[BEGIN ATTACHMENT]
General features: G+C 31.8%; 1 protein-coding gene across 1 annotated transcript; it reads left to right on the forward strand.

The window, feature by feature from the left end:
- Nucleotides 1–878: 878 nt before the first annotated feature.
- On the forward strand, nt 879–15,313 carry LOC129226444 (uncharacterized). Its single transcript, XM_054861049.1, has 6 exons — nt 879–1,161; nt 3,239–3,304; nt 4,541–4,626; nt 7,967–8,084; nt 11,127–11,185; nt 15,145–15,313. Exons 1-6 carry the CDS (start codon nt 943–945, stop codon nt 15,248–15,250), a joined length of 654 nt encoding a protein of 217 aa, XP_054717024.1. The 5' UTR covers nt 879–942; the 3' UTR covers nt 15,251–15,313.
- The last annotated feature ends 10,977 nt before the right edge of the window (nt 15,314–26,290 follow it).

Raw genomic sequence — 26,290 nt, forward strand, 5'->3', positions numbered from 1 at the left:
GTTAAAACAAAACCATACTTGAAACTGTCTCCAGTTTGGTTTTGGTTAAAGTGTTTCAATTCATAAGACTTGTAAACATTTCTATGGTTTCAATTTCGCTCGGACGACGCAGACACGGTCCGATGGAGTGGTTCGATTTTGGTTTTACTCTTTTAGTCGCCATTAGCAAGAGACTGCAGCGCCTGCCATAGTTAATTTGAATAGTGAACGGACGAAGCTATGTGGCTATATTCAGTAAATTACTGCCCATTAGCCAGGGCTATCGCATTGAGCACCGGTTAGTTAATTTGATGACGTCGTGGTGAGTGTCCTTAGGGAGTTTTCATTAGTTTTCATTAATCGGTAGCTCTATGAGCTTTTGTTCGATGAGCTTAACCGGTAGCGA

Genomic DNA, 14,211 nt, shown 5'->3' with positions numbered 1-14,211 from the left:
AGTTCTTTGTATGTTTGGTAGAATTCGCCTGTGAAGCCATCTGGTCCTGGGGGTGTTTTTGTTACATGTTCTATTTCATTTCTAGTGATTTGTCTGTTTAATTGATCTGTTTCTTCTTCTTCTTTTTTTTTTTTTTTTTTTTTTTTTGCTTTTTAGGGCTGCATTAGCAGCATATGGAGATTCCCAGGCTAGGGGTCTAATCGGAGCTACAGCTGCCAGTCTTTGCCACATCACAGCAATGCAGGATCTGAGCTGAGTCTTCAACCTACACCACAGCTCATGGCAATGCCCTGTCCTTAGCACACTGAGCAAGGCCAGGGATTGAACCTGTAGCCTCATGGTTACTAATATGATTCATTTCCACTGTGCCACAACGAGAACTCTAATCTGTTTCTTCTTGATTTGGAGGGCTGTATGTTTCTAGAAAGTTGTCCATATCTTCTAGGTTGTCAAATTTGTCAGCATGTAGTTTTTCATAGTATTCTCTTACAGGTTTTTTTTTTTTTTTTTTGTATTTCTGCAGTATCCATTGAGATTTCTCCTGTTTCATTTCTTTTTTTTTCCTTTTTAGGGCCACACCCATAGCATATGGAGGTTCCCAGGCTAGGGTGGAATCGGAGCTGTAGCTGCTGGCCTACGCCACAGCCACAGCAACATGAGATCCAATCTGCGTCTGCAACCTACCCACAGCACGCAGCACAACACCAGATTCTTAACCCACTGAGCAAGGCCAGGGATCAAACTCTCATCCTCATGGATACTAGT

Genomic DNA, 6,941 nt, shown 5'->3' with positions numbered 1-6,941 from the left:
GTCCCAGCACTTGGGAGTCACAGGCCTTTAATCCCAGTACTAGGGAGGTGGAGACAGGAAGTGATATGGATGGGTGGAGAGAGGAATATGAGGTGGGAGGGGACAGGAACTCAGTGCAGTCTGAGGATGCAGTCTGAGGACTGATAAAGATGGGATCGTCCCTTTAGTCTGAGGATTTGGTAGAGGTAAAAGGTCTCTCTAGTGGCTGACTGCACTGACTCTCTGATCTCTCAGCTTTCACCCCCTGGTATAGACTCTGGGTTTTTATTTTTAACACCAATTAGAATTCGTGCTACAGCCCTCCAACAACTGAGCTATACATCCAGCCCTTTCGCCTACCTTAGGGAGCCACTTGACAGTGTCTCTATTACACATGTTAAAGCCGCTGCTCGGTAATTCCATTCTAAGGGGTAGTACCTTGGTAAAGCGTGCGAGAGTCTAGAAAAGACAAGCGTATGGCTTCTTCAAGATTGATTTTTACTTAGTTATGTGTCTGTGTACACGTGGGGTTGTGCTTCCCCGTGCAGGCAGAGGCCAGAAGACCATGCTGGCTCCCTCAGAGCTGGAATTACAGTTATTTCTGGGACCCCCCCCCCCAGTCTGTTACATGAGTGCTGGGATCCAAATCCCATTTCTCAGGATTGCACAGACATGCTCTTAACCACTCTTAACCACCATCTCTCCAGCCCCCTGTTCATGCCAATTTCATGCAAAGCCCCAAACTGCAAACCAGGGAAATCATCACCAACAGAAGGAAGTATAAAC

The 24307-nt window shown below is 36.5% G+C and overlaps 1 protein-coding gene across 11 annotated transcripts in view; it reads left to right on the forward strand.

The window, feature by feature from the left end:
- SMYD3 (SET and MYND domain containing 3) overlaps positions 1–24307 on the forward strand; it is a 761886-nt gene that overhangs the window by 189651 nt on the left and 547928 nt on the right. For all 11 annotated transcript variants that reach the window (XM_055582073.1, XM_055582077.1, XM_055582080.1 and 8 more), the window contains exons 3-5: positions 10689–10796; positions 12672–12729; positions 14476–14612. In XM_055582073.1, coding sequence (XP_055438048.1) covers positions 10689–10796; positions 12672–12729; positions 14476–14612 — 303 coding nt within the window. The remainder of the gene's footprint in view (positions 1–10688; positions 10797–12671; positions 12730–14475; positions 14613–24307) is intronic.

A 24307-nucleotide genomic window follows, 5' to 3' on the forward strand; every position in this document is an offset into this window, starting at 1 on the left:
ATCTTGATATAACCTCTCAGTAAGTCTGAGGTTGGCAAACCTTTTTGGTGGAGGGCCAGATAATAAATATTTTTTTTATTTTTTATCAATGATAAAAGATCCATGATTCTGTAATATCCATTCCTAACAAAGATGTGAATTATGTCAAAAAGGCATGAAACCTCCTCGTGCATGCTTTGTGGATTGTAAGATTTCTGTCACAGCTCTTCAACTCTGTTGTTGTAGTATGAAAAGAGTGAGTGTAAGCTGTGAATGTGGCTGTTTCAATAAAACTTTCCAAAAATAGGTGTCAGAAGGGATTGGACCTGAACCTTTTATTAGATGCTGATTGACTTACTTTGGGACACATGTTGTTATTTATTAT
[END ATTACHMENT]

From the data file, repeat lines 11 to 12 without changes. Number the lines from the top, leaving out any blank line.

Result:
GTCCCAGCACTTGGGAGTCACAGGCCTTTAATCCCAGTACTAGGGAGGTGGAGACAGGAAGTGATATGGATGGGTGGAGAGAGGAATATGAGGTGGGAGGGGACAGGAACTCAGTGCAGTCTGAGGATGCAGTCTGAGGACTGATAAAGATGGGATCGTCCCTTTAGTCTGAGGATTTGGTAGAGGTAAAAGGTCTCTCTAGTGGCTGACTGCACTGACTCTCTGATCTCTCAGCTTTCACCCCCTGGTATAGACTCTGGGTTTTTATTTTTAACACCAATTAGAATTCGTGCTACAGCCCTCCAACAACTGAGCTATACATCCAGCCCTTTCGCCTACCTTAGGGAGCCACTTGACAGTGTCTCTATTACACATGTTAAAGCCGCTGCTCGGTAATTCCATTCTAAGGGGTAGTACCTTGGTAAAGCGTGCGAGAGTCTAGAAAAGACAAGCGTATGGCTTCTTCAAGATTGATTTTTACTTAGTTATGTGTCTGTGTACACGTGGGGTTGTGCTTCCCCGTGCAGGCAGAGGCCAGAAGACCATGCTGGCTCCCTCAGAGCTGGAATTACAGTTATTTCTGGGACCCCCCCCCCCAGTCTGTTACATGAGTGCTGGGATCCAAATCCCATTTCTCAGGATTGCACAGACATGCTCTTAACCACTCTTAACCACCATCTCTCCAGCCCCCTGTTCATGCCAATTTCATGCAAAGCCCCAAACTGCAAACCAGGGAAATCATCACCAACAGAAGGAAGTATAAAC

The 24307-nt window shown below is 36.5% G+C and overlaps 1 protein-coding gene across 11 annotated transcripts in view; it reads left to right on the forward strand.